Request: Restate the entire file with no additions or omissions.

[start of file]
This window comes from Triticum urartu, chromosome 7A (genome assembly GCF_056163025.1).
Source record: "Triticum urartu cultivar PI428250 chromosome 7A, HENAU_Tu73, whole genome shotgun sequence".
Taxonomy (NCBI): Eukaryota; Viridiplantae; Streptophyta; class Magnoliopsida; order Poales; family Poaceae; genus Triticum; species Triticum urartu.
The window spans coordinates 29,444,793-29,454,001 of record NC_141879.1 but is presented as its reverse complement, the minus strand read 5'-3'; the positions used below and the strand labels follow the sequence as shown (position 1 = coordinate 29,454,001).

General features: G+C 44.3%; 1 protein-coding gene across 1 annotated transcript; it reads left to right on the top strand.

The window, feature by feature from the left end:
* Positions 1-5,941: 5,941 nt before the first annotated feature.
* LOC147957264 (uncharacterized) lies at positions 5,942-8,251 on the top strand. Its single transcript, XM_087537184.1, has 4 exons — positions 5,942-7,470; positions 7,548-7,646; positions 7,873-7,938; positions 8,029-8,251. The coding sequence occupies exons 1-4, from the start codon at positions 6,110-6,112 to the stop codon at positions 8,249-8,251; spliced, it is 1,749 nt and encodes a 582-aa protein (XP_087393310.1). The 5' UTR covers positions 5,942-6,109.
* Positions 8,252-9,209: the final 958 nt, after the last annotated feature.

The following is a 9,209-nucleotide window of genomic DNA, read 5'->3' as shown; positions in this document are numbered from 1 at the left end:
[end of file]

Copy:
This window comes from Triticum urartu, chromosome 7A (genome assembly GCF_056163025.1).
Source record: "Triticum urartu cultivar PI428250 chromosome 7A, HENAU_Tu73, whole genome shotgun sequence".
Taxonomy (NCBI): Eukaryota; Viridiplantae; Streptophyta; class Magnoliopsida; order Poales; family Poaceae; genus Triticum; species Triticum urartu.
The window spans coordinates 29,444,793-29,454,001 of record NC_141879.1 but is presented as its reverse complement, the minus strand read 5'-3'; the positions used below and the strand labels follow the sequence as shown (position 1 = coordinate 29,454,001).

General features: G+C 44.3%; 1 protein-coding gene across 1 annotated transcript; it reads left to right on the top strand.

The window, feature by feature from the left end:
* Positions 1-5,941: 5,941 nt before the first annotated feature.
* LOC147957264 (uncharacterized) lies at positions 5,942-8,251 on the top strand. Its single transcript, XM_087537184.1, has 4 exons — positions 5,942-7,470; positions 7,548-7,646; positions 7,873-7,938; positions 8,029-8,251. The coding sequence occupies exons 1-4, from the start codon at positions 6,110-6,112 to the stop codon at positions 8,249-8,251; spliced, it is 1,749 nt and encodes a 582-aa protein (XP_087393310.1). The 5' UTR covers positions 5,942-6,109.
* Positions 8,252-9,209: the final 958 nt, after the last annotated feature.

The following is a 9,209-nucleotide window of genomic DNA, read 5'->3' as shown; positions in this document are numbered from 1 at the left end: